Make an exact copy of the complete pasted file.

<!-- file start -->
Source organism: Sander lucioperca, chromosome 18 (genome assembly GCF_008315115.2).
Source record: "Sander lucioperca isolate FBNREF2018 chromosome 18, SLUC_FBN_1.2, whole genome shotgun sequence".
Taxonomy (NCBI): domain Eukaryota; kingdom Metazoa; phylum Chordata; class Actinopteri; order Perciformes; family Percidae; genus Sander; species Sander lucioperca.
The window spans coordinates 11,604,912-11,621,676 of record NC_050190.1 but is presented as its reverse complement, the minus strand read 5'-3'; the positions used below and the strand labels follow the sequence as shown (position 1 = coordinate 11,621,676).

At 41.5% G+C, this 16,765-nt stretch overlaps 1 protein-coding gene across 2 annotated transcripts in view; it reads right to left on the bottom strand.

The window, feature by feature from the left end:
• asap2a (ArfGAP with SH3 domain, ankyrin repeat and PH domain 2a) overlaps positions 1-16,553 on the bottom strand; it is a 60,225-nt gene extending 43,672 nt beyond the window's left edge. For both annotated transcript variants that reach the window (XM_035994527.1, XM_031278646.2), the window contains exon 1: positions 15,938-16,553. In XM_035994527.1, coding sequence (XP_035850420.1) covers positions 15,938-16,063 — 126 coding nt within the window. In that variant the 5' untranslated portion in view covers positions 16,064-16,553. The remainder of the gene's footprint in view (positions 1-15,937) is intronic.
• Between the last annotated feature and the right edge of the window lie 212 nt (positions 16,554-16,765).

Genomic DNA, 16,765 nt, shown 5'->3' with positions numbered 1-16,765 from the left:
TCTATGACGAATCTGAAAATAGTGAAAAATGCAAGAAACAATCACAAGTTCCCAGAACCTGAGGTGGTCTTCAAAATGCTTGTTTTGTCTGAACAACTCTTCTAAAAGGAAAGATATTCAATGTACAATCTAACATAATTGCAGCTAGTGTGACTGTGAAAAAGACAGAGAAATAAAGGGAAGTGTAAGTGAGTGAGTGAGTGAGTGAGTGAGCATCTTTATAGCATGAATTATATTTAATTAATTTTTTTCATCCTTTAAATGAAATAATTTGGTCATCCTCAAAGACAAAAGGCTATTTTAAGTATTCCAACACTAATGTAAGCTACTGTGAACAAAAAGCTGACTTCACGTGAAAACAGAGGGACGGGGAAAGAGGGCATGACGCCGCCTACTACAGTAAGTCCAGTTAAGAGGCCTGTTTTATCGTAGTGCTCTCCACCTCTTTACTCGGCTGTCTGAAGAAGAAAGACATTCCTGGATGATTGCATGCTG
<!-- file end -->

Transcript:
Source organism: Sander lucioperca, chromosome 18 (genome assembly GCF_008315115.2).
Source record: "Sander lucioperca isolate FBNREF2018 chromosome 18, SLUC_FBN_1.2, whole genome shotgun sequence".
Taxonomy (NCBI): domain Eukaryota; kingdom Metazoa; phylum Chordata; class Actinopteri; order Perciformes; family Percidae; genus Sander; species Sander lucioperca.
The window spans coordinates 11,604,912-11,621,676 of record NC_050190.1 but is presented as its reverse complement, the minus strand read 5'-3'; the positions used below and the strand labels follow the sequence as shown (position 1 = coordinate 11,621,676).

At 41.5% G+C, this 16,765-nt stretch overlaps 1 protein-coding gene across 2 annotated transcripts in view; it reads right to left on the bottom strand.

The window, feature by feature from the left end:
• asap2a (ArfGAP with SH3 domain, ankyrin repeat and PH domain 2a) overlaps positions 1-16,553 on the bottom strand; it is a 60,225-nt gene extending 43,672 nt beyond the window's left edge. For both annotated transcript variants that reach the window (XM_035994527.1, XM_031278646.2), the window contains exon 1: positions 15,938-16,553. In XM_035994527.1, coding sequence (XP_035850420.1) covers positions 15,938-16,063 — 126 coding nt within the window. In that variant the 5' untranslated portion in view covers positions 16,064-16,553. The remainder of the gene's footprint in view (positions 1-15,937) is intronic.
• Between the last annotated feature and the right edge of the window lie 212 nt (positions 16,554-16,765).

Genomic DNA, 16,765 nt, shown 5'->3' with positions numbered 1-16,765 from the left:
TCTATGACGAATCTGAAAATAGTGAAAAATGCAAGAAACAATCACAAGTTCCCAGAACCTGAGGTGGTCTTCAAAATGCTTGTTTTGTCTGAACAACTCTTCTAAAAGGAAAGATATTCAATGTACAATCTAACATAATTGCAGCTAGTGTGACTGTGAAAAAGACAGAGAAATAAAGGGAAGTGTAAGTGAGTGAGTGAGTGAGTGAGTGAGCATCTTTATAGCATGAATTATATTTAATTAATTTTTTTCATCCTTTAAATGAAATAATTTGGTCATCCTCAAAGACAAAAGGCTATTTTAAGTATTCCAACACTAATGTAAGCTACTGTGAACAAAAAGCTGACTTCACGTGAAAACAGAGGGACGGGGAAAGAGGGCATGACGCCGCCTACTACAGTAAGTCCAGTTAAGAGGCCTGTTTTATCGTAGTGCTCTCCACCTCTTTACTCGGCTGTCTGAAGAAGAAAGACATTCCTGGATGATTGCATGCTG